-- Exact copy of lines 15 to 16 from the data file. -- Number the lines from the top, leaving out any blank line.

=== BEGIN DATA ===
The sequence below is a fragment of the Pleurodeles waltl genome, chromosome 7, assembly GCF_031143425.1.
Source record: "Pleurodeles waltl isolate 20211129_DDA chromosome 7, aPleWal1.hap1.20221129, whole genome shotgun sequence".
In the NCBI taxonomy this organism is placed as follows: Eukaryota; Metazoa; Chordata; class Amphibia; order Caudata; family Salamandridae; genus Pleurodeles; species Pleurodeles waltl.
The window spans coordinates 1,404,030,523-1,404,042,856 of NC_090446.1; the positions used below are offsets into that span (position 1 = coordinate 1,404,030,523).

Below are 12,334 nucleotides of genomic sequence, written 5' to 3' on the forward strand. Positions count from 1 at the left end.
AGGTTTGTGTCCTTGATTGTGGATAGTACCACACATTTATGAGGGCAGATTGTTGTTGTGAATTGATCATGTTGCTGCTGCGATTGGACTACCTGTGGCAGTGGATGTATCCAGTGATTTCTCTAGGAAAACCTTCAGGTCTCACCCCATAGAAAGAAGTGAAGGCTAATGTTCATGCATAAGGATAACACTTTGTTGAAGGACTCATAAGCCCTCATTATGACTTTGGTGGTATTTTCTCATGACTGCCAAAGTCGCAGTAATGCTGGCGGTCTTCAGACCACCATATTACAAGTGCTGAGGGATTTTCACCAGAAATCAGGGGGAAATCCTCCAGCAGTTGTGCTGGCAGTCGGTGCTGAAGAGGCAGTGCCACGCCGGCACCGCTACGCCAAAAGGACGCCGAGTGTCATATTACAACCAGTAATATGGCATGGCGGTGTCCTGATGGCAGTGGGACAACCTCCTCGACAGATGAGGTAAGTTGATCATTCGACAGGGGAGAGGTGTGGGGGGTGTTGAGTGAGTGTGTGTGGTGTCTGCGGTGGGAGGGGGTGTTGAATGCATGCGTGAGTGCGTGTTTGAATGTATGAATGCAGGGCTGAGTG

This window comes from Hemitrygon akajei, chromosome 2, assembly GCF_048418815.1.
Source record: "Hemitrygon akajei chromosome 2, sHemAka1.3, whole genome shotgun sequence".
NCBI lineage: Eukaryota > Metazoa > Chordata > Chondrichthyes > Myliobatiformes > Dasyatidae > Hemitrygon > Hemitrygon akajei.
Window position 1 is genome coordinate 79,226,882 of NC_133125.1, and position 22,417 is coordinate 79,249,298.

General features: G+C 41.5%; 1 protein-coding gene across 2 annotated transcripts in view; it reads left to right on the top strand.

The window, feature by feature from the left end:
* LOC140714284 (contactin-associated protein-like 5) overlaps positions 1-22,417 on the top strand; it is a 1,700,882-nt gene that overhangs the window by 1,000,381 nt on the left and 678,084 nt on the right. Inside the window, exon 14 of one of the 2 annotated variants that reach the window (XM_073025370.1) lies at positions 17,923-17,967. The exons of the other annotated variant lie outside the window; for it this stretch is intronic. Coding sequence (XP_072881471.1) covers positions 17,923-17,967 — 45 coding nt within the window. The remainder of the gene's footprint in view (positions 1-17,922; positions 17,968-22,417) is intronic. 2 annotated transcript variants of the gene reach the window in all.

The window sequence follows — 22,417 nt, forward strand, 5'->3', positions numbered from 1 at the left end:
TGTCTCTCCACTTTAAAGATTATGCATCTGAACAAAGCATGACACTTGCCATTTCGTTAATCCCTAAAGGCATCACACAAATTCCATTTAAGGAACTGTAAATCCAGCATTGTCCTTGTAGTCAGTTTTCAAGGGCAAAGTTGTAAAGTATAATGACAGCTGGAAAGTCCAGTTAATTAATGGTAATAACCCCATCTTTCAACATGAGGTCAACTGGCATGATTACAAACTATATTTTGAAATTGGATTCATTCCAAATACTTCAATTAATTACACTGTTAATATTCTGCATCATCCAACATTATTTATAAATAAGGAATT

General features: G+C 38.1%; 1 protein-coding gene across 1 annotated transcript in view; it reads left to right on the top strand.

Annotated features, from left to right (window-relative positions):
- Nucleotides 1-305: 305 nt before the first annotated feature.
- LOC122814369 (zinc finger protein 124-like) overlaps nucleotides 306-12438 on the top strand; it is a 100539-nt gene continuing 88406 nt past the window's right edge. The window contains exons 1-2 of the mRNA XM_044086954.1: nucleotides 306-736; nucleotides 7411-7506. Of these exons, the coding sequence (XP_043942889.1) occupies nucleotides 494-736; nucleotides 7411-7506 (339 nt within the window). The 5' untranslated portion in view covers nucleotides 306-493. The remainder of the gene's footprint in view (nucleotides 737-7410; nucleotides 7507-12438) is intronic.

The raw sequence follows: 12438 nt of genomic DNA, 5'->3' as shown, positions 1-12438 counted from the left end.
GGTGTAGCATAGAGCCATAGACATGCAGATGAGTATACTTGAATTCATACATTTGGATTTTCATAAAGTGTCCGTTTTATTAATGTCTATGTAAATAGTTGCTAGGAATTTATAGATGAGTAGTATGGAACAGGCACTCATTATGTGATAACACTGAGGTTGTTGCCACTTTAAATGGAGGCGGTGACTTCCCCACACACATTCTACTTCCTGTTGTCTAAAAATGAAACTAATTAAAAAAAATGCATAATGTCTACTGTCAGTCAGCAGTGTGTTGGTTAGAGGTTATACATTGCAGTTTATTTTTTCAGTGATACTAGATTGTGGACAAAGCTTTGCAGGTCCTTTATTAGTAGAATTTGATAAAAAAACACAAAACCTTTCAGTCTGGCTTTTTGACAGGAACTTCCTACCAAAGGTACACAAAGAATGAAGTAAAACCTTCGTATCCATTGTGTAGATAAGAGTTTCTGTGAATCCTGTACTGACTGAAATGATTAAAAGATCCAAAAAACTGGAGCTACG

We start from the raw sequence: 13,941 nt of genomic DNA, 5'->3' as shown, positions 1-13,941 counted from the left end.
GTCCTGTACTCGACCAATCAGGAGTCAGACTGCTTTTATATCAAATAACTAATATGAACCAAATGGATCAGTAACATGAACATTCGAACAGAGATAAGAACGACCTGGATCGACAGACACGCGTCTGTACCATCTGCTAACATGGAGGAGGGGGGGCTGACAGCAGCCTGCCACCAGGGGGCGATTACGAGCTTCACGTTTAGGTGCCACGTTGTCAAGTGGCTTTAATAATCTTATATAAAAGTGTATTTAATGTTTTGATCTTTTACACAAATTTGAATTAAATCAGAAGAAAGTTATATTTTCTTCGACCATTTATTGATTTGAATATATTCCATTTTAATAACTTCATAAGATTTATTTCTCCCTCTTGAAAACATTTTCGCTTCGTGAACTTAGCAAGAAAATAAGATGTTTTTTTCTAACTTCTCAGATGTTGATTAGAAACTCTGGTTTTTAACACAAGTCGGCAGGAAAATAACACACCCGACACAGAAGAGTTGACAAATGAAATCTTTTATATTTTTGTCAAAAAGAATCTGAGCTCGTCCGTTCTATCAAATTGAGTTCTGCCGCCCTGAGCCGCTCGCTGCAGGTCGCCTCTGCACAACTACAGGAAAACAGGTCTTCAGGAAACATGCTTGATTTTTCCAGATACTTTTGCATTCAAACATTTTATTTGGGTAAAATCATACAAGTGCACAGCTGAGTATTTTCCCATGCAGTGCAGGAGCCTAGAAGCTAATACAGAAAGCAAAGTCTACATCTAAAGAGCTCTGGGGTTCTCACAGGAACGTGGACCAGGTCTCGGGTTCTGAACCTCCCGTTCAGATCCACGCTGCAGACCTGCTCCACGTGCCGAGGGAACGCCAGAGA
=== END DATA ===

TGTCTCTCCACTTTAAAGATTATGCATCTGAACAAAGCATGACACTTGCCATTTCGTTAATCCCTAAAGGCATCACACAAATTCCATTTAAGGAACTGTAAATCCAGCATTGTCCTTGTAGTCAGTTTTCAAGGGCAAAGTTGTAAAGTATAATGACAGCTGGAAAGTCCAGTTAATTAATGGTAATAACCCCATCTTTCAACATGAGGTCAACTGGCATGATTACAAACTATATTTTGAAATTGGATTCATTCCAAATACTTCAATTAATTACACTGTTAATATTCTGCATCATCCAACATTATTTATAAATAAGGAATT

General features: G+C 38.1%; 1 protein-coding gene across 1 annotated transcript in view; it reads left to right on the top strand.